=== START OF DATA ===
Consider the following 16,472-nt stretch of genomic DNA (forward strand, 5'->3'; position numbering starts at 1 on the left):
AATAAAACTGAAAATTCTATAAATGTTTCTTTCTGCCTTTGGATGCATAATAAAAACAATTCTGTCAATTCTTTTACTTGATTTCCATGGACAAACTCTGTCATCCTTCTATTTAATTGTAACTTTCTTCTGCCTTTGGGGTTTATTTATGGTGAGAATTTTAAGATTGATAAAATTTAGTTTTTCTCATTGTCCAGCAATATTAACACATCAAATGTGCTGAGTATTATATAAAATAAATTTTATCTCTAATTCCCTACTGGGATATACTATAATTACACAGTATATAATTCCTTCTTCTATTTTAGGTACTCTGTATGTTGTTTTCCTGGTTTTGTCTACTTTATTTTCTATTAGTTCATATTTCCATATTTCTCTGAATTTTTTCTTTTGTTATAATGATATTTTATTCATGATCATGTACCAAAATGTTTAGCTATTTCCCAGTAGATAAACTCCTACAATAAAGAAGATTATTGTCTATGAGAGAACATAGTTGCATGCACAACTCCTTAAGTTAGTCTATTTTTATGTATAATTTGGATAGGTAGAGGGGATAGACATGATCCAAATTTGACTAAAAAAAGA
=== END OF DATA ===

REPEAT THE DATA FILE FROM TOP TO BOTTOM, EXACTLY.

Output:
Consider the following 16,472-nt stretch of genomic DNA (forward strand, 5'->3'; position numbering starts at 1 on the left):
AATAAAACTGAAAATTCTATAAATGTTTCTTTCTGCCTTTGGATGCATAATAAAAACAATTCTGTCAATTCTTTTACTTGATTTCCATGGACAAACTCTGTCATCCTTCTATTTAATTGTAACTTTCTTCTGCCTTTGGGGTTTATTTATGGTGAGAATTTTAAGATTGATAAAATTTAGTTTTTCTCATTGTCCAGCAATATTAACACATCAAATGTGCTGAGTATTATATAAAATAAATTTTATCTCTAATTCCCTACTGGGATATACTATAATTACACAGTATATAATTCCTTCTTCTATTTTAGGTACTCTGTATGTTGTTTTCCTGGTTTTGTCTACTTTATTTTCTATTAGTTCATATTTCCATATTTCTCTGAATTTTTTCTTTTGTTATAATGATATTTTATTCATGATCATGTACCAAAATGTTTAGCTATTTCCCAGTAGATAAACTCCTACAATAAAGAAGATTATTGTCTATGAGAGAACATAGTTGCATGCACAACTCCTTAAGTTAGTCTATTTTTATGTATAATTTGGATAGGTAGAGGGGATAGACATGATCCAAATTTGACTAAAAAAAGA